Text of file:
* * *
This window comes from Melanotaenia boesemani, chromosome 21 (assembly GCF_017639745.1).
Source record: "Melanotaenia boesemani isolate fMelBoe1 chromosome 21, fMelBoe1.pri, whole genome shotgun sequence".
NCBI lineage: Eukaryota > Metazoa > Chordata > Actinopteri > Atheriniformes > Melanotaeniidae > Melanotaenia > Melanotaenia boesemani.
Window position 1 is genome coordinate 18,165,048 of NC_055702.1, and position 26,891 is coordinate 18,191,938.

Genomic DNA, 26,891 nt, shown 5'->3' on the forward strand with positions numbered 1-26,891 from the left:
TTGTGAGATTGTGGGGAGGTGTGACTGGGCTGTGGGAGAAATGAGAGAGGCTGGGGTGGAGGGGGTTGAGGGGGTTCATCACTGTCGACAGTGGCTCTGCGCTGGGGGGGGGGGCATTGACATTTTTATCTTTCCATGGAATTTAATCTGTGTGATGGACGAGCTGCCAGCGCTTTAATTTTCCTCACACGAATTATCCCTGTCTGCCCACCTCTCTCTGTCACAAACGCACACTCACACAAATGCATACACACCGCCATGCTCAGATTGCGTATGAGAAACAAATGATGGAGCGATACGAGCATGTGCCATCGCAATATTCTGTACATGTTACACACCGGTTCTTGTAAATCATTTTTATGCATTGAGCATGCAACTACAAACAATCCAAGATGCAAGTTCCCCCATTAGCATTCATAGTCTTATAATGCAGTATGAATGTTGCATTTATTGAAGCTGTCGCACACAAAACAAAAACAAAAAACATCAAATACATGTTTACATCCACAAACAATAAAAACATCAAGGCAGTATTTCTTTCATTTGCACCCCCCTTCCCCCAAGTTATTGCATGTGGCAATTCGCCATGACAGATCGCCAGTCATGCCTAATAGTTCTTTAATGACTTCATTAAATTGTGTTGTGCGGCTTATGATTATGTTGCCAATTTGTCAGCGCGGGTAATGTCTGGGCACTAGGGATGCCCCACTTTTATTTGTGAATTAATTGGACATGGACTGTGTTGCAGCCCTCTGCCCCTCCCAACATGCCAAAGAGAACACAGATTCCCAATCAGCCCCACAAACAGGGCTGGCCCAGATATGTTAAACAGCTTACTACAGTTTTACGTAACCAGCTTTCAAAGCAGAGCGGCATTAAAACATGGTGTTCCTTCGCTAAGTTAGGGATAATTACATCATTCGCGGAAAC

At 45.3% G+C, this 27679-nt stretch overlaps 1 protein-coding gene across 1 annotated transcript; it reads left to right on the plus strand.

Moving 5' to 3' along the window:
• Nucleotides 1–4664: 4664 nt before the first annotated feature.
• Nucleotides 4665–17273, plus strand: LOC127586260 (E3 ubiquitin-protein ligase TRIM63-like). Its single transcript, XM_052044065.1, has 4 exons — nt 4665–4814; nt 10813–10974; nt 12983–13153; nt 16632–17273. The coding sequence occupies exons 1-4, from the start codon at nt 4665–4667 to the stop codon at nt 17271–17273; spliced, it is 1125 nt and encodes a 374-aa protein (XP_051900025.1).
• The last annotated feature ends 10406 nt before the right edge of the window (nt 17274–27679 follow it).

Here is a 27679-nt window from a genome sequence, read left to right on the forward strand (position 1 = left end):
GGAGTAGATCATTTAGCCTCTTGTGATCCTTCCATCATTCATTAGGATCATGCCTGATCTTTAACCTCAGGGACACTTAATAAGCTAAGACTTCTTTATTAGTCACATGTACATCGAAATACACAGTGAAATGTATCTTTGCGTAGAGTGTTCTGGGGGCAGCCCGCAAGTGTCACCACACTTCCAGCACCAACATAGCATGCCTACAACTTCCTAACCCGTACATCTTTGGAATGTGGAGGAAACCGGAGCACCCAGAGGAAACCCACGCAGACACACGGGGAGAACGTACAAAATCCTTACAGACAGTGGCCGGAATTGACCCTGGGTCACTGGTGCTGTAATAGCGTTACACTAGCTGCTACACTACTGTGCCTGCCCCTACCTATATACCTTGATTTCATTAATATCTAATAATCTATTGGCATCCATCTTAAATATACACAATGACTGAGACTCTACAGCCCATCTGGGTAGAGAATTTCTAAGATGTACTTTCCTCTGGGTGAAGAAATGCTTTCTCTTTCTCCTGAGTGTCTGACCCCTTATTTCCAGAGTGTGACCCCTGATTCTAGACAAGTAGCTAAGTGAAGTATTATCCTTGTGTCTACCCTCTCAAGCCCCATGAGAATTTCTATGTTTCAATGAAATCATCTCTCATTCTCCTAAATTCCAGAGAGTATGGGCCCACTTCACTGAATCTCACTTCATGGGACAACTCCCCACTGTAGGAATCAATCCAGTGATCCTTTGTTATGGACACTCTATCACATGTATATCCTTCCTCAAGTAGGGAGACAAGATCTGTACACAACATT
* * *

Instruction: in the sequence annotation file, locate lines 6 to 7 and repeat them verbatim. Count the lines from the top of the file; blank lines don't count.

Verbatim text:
TTGTGAGATTGTGGGGAGGTGTGACTGGGCTGTGGGAGAAATGAGAGAGGCTGGGGTGGAGGGGGTTGAGGGGGTTCATCACTGTCGACAGTGGCTCTGCGCTGGGGGGGGGGGCATTGACATTTTTATCTTTCCATGGAATTTAATCTGTGTGATGGACGAGCTGCCAGCGCTTTAATTTTCCTCACACGAATTATCCCTGTCTGCCCACCTCTCTCTGTCACAAACGCACACTCACACAAATGCATACACACCGCCATGCTCAGATTGCGTATGAGAAACAAATGATGGAGCGATACGAGCATGTGCCATCGCAATATTCTGTACATGTTACACACCGGTTCTTGTAAATCATTTTTATGCATTGAGCATGCAACTACAAACAATCCAAGATGCAAGTTCCCCCATTAGCATTCATAGTCTTATAATGCAGTATGAATGTTGCATTTATTGAAGCTGTCGCACACAAAACAAAAACAAAAAACATCAAATACATGTTTACATCCACAAACAATAAAAACATCAAGGCAGTATTTCTTTCATTTGCACCCCCCTTCCCCCAAGTTATTGCATGTGGCAATTCGCCATGACAGATCGCCAGTCATGCCTAATAGTTCTTTAATGACTTCATTAAATTGTGTTGTGCGGCTTATGATTATGTTGCCAATTTGTCAGCGCGGGTAATGTCTGGGCACTAGGGATGCCCCACTTTTATTTGTGAATTAATTGGACATGGACTGTGTTGCAGCCCTCTGCCCCTCCCAACATGCCAAAGAGAACACAGATTCCCAATCAGCCCCACAAACAGGGCTGGCCCAGATATGTTAAACAGCTTACTACAGTTTTACGTAACCAGCTTTCAAAGCAGAGCGGCATTAAAACATGGTGTTCCTTCGCTAAGTTAGGGATAATTACATCATTCGCGGAAAC

At 45.3% G+C, this 27679-nt stretch overlaps 1 protein-coding gene across 1 annotated transcript; it reads left to right on the plus strand.